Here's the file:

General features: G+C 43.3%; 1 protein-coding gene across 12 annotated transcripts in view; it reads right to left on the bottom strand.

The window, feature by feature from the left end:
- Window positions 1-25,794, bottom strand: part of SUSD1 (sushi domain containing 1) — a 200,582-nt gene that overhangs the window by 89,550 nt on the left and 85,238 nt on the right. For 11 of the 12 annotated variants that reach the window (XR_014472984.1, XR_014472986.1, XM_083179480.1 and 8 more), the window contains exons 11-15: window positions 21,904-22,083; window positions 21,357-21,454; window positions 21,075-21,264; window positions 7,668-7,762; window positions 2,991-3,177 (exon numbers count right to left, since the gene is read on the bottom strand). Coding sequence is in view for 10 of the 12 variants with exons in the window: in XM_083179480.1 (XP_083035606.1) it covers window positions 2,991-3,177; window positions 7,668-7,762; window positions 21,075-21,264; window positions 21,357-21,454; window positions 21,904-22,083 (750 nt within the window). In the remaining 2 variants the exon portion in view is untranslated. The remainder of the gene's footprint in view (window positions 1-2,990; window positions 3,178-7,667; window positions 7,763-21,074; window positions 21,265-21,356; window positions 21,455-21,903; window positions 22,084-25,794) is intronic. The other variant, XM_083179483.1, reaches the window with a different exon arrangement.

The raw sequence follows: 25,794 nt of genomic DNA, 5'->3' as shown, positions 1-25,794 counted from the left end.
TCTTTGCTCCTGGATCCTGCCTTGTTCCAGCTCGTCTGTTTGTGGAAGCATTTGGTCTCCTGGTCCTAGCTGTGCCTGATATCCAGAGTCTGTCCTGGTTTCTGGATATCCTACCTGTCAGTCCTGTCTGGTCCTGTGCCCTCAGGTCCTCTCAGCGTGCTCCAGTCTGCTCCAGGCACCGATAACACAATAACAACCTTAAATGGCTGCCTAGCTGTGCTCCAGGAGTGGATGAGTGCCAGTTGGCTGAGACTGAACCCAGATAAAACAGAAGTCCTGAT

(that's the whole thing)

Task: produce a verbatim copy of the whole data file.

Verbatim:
General features: G+C 43.3%; 1 protein-coding gene across 12 annotated transcripts in view; it reads right to left on the bottom strand.

The window, feature by feature from the left end:
- Window positions 1-25,794, bottom strand: part of SUSD1 (sushi domain containing 1) — a 200,582-nt gene that overhangs the window by 89,550 nt on the left and 85,238 nt on the right. For 11 of the 12 annotated variants that reach the window (XR_014472984.1, XR_014472986.1, XM_083179480.1 and 8 more), the window contains exons 11-15: window positions 21,904-22,083; window positions 21,357-21,454; window positions 21,075-21,264; window positions 7,668-7,762; window positions 2,991-3,177 (exon numbers count right to left, since the gene is read on the bottom strand). Coding sequence is in view for 10 of the 12 variants with exons in the window: in XM_083179480.1 (XP_083035606.1) it covers window positions 2,991-3,177; window positions 7,668-7,762; window positions 21,075-21,264; window positions 21,357-21,454; window positions 21,904-22,083 (750 nt within the window). In the remaining 2 variants the exon portion in view is untranslated. The remainder of the gene's footprint in view (window positions 1-2,990; window positions 3,178-7,667; window positions 7,763-21,074; window positions 21,265-21,356; window positions 21,455-21,903; window positions 22,084-25,794) is intronic. The other variant, XM_083179483.1, reaches the window with a different exon arrangement.

The raw sequence follows: 25,794 nt of genomic DNA, 5'->3' as shown, positions 1-25,794 counted from the left end.
TCTTTGCTCCTGGATCCTGCCTTGTTCCAGCTCGTCTGTTTGTGGAAGCATTTGGTCTCCTGGTCCTAGCTGTGCCTGATATCCAGAGTCTGTCCTGGTTTCTGGATATCCTACCTGTCAGTCCTGTCTGGTCCTGTGCCCTCAGGTCCTCTCAGCGTGCTCCAGTCTGCTCCAGGCACCGATAACACAATAACAACCTTAAATGGCTGCCTAGCTGTGCTCCAGGAGTGGATGAGTGCCAGTTGGCTGAGACTGAACCCAGATAAAACAGAAGTCCTGAT